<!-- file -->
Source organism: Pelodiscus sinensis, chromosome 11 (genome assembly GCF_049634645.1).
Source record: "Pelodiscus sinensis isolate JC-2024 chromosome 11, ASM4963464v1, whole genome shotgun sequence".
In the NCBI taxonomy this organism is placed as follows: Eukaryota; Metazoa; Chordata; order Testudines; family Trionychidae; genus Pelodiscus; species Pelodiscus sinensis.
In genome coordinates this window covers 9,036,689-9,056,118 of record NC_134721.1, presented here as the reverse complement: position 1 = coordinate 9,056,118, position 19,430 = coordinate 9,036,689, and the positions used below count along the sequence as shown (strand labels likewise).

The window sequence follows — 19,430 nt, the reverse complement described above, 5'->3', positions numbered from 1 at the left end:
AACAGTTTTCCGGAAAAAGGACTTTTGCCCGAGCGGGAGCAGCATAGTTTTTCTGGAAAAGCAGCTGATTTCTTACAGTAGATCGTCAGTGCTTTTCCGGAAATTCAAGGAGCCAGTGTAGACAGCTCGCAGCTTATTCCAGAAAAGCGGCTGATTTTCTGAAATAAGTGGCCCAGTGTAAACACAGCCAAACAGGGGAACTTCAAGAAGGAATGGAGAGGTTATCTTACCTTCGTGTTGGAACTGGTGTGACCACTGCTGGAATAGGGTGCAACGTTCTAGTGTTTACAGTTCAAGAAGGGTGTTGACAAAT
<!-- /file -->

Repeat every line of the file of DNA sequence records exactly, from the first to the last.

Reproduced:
Source organism: Pelodiscus sinensis, chromosome 11 (genome assembly GCF_049634645.1).
Source record: "Pelodiscus sinensis isolate JC-2024 chromosome 11, ASM4963464v1, whole genome shotgun sequence".
In the NCBI taxonomy this organism is placed as follows: Eukaryota; Metazoa; Chordata; order Testudines; family Trionychidae; genus Pelodiscus; species Pelodiscus sinensis.
In genome coordinates this window covers 9,036,689-9,056,118 of record NC_134721.1, presented here as the reverse complement: position 1 = coordinate 9,056,118, position 19,430 = coordinate 9,036,689, and the positions used below count along the sequence as shown (strand labels likewise).

The window sequence follows — 19,430 nt, the reverse complement described above, 5'->3', positions numbered from 1 at the left end:
AACAGTTTTCCGGAAAAAGGACTTTTGCCCGAGCGGGAGCAGCATAGTTTTTCTGGAAAAGCAGCTGATTTCTTACAGTAGATCGTCAGTGCTTTTCCGGAAATTCAAGGAGCCAGTGTAGACAGCTCGCAGCTTATTCCAGAAAAGCGGCTGATTTTCTGAAATAAGTGGCCCAGTGTAAACACAGCCAAACAGGGGAACTTCAAGAAGGAATGGAGAGGTTATCTTACCTTCGTGTTGGAACTGGTGTGACCACTGCTGGAATAGGGTGCAACGTTCTAGTGTTTACAGTTCAAGAAGGGTGTTGACAAAT